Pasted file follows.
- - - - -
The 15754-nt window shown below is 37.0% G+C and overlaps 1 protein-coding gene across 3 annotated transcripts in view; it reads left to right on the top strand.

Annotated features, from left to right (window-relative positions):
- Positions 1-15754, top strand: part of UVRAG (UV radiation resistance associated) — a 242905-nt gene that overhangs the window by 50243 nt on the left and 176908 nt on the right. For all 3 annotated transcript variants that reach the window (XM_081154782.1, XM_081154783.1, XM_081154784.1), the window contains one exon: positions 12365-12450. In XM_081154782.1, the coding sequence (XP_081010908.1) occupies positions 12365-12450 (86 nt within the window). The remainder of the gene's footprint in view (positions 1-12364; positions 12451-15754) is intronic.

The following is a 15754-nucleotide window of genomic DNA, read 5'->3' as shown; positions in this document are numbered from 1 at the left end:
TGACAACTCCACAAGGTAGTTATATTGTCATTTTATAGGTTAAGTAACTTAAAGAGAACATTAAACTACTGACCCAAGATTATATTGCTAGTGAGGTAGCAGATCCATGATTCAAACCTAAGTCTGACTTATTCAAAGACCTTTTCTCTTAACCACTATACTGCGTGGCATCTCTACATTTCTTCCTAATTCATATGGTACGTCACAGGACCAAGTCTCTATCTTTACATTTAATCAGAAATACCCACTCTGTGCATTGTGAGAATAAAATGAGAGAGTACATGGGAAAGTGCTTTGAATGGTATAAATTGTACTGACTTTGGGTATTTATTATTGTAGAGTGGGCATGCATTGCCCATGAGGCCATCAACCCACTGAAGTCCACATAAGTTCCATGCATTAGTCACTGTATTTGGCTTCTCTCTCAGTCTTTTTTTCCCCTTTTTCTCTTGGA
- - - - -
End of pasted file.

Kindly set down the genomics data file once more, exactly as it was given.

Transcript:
The 15754-nt window shown below is 37.0% G+C and overlaps 1 protein-coding gene across 3 annotated transcripts in view; it reads left to right on the top strand.

Annotated features, from left to right (window-relative positions):
- Positions 1-15754, top strand: part of UVRAG (UV radiation resistance associated) — a 242905-nt gene that overhangs the window by 50243 nt on the left and 176908 nt on the right. For all 3 annotated transcript variants that reach the window (XM_081154782.1, XM_081154783.1, XM_081154784.1), the window contains one exon: positions 12365-12450. In XM_081154782.1, the coding sequence (XP_081010908.1) occupies positions 12365-12450 (86 nt within the window). The remainder of the gene's footprint in view (positions 1-12364; positions 12451-15754) is intronic.

The following is a 15754-nucleotide window of genomic DNA, read 5'->3' as shown; positions in this document are numbered from 1 at the left end:
TGACAACTCCACAAGGTAGTTATATTGTCATTTTATAGGTTAAGTAACTTAAAGAGAACATTAAACTACTGACCCAAGATTATATTGCTAGTGAGGTAGCAGATCCATGATTCAAACCTAAGTCTGACTTATTCAAAGACCTTTTCTCTTAACCACTATACTGCGTGGCATCTCTACATTTCTTCCTAATTCATATGGTACGTCACAGGACCAAGTCTCTATCTTTACATTTAATCAGAAATACCCACTCTGTGCATTGTGAGAATAAAATGAGAGAGTACATGGGAAAGTGCTTTGAATGGTATAAATTGTACTGACTTTGGGTATTTATTATTGTAGAGTGGGCATGCATTGCCCATGAGGCCATCAACCCACTGAAGTCCACATAAGTTCCATGCATTAGTCACTGTATTTGGCTTCTCTCTCAGTCTTTTTTTCCCCTTTTTCTCTTGGA